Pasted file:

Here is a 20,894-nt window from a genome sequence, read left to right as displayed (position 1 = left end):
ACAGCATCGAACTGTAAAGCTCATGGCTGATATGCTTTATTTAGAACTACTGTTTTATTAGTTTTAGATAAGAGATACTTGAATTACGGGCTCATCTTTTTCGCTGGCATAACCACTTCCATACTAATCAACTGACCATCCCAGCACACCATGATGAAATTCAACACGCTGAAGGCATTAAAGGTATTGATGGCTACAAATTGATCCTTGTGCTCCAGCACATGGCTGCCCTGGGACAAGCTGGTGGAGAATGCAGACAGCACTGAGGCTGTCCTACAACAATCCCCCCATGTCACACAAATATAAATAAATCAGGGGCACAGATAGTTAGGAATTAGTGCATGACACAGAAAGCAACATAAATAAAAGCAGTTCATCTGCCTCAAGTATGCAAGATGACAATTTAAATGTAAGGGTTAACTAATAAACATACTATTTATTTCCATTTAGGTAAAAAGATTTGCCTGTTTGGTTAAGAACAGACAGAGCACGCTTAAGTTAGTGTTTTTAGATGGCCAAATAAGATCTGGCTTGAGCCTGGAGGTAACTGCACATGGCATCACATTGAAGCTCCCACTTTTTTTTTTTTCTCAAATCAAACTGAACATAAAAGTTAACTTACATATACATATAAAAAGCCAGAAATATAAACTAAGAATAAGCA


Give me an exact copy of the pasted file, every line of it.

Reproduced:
Here is a 20,894-nt window from a genome sequence, read left to right as displayed (position 1 = left end):
ACAGCATCGAACTGTAAAGCTCATGGCTGATATGCTTTATTTAGAACTACTGTTTTATTAGTTTTAGATAAGAGATACTTGAATTACGGGCTCATCTTTTTCGCTGGCATAACCACTTCCATACTAATCAACTGACCATCCCAGCACACCATGATGAAATTCAACACGCTGAAGGCATTAAAGGTATTGATGGCTACAAATTGATCCTTGTGCTCCAGCACATGGCTGCCCTGGGACAAGCTGGTGGAGAATGCAGACAGCACTGAGGCTGTCCTACAACAATCCCCCCATGTCACACAAATATAAATAAATCAGGGGCACAGATAGTTAGGAATTAGTGCATGACACAGAAAGCAACATAAATAAAAGCAGTTCATCTGCCTCAAGTATGCAAGATGACAATTTAAATGTAAGGGTTAACTAATAAACATACTATTTATTTCCATTTAGGTAAAAAGATTTGCCTGTTTGGTTAAGAACAGACAGAGCACGCTTAAGTTAGTGTTTTTAGATGGCCAAATAAGATCTGGCTTGAGCCTGGAGGTAACTGCACATGGCATCACATTGAAGCTCCCACTTTTTTTTTTTTCTCAAATCAAACTGAACATAAAAGTTAACTTACATATACATATAAAAAGCCAGAAATATAAACTAAGAATAAGCA